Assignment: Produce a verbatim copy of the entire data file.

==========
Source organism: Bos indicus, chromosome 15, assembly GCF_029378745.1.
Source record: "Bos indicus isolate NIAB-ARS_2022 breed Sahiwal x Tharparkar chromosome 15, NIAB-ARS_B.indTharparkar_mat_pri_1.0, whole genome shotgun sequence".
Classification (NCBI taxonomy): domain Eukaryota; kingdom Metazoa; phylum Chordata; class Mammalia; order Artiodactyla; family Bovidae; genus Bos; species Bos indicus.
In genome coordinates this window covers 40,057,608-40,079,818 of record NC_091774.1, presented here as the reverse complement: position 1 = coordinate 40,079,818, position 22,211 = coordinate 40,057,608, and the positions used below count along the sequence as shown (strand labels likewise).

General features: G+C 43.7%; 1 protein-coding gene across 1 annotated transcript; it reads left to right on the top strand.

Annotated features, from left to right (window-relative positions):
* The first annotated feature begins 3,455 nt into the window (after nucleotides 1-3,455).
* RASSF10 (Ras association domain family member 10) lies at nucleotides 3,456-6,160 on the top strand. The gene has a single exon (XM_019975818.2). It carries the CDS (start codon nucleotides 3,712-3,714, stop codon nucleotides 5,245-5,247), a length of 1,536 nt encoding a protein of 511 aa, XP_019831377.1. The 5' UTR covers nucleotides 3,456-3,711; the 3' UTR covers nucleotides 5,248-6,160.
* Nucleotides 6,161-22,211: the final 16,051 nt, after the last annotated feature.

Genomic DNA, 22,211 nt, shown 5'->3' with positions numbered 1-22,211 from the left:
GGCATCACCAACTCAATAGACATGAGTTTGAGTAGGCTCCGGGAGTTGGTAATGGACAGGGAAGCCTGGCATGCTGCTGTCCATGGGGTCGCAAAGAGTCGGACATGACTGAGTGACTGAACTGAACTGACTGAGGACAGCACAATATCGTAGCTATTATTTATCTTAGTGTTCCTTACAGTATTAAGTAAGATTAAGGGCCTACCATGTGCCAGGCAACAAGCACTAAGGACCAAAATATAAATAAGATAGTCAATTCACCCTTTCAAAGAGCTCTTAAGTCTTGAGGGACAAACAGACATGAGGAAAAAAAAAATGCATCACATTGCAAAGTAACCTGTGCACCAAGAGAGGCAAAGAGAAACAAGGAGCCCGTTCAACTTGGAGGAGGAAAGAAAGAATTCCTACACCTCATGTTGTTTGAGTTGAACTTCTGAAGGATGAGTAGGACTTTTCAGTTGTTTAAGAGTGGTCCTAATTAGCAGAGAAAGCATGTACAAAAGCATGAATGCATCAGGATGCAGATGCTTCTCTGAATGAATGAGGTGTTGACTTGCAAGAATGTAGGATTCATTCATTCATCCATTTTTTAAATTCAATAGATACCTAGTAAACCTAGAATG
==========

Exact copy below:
Source organism: Bos indicus, chromosome 15, assembly GCF_029378745.1.
Source record: "Bos indicus isolate NIAB-ARS_2022 breed Sahiwal x Tharparkar chromosome 15, NIAB-ARS_B.indTharparkar_mat_pri_1.0, whole genome shotgun sequence".
Classification (NCBI taxonomy): domain Eukaryota; kingdom Metazoa; phylum Chordata; class Mammalia; order Artiodactyla; family Bovidae; genus Bos; species Bos indicus.
In genome coordinates this window covers 40,057,608-40,079,818 of record NC_091774.1, presented here as the reverse complement: position 1 = coordinate 40,079,818, position 22,211 = coordinate 40,057,608, and the positions used below count along the sequence as shown (strand labels likewise).

General features: G+C 43.7%; 1 protein-coding gene across 1 annotated transcript; it reads left to right on the top strand.

Annotated features, from left to right (window-relative positions):
* The first annotated feature begins 3,455 nt into the window (after nucleotides 1-3,455).
* RASSF10 (Ras association domain family member 10) lies at nucleotides 3,456-6,160 on the top strand. The gene has a single exon (XM_019975818.2). It carries the CDS (start codon nucleotides 3,712-3,714, stop codon nucleotides 5,245-5,247), a length of 1,536 nt encoding a protein of 511 aa, XP_019831377.1. The 5' UTR covers nucleotides 3,456-3,711; the 3' UTR covers nucleotides 5,248-6,160.
* Nucleotides 6,161-22,211: the final 16,051 nt, after the last annotated feature.

Genomic DNA, 22,211 nt, shown 5'->3' with positions numbered 1-22,211 from the left:
GGCATCACCAACTCAATAGACATGAGTTTGAGTAGGCTCCGGGAGTTGGTAATGGACAGGGAAGCCTGGCATGCTGCTGTCCATGGGGTCGCAAAGAGTCGGACATGACTGAGTGACTGAACTGAACTGACTGAGGACAGCACAATATCGTAGCTATTATTTATCTTAGTGTTCCTTACAGTATTAAGTAAGATTAAGGGCCTACCATGTGCCAGGCAACAAGCACTAAGGACCAAAATATAAATAAGATAGTCAATTCACCCTTTCAAAGAGCTCTTAAGTCTTGAGGGACAAACAGACATGAGGAAAAAAAAAATGCATCACATTGCAAAGTAACCTGTGCACCAAGAGAGGCAAAGAGAAACAAGGAGCCCGTTCAACTTGGAGGAGGAAAGAAAGAATTCCTACACCTCATGTTGTTTGAGTTGAACTTCTGAAGGATGAGTAGGACTTTTCAGTTGTTTAAGAGTGGTCCTAATTAGCAGAGAAAGCATGTACAAAAGCATGAATGCATCAGGATGCAGATGCTTCTCTGAATGAATGAGGTGTTGACTTGCAAGAATGTAGGATTCATTCATTCATCCATTTTTTAAATTCAATAGATACCTAGTAAACCTAGAATG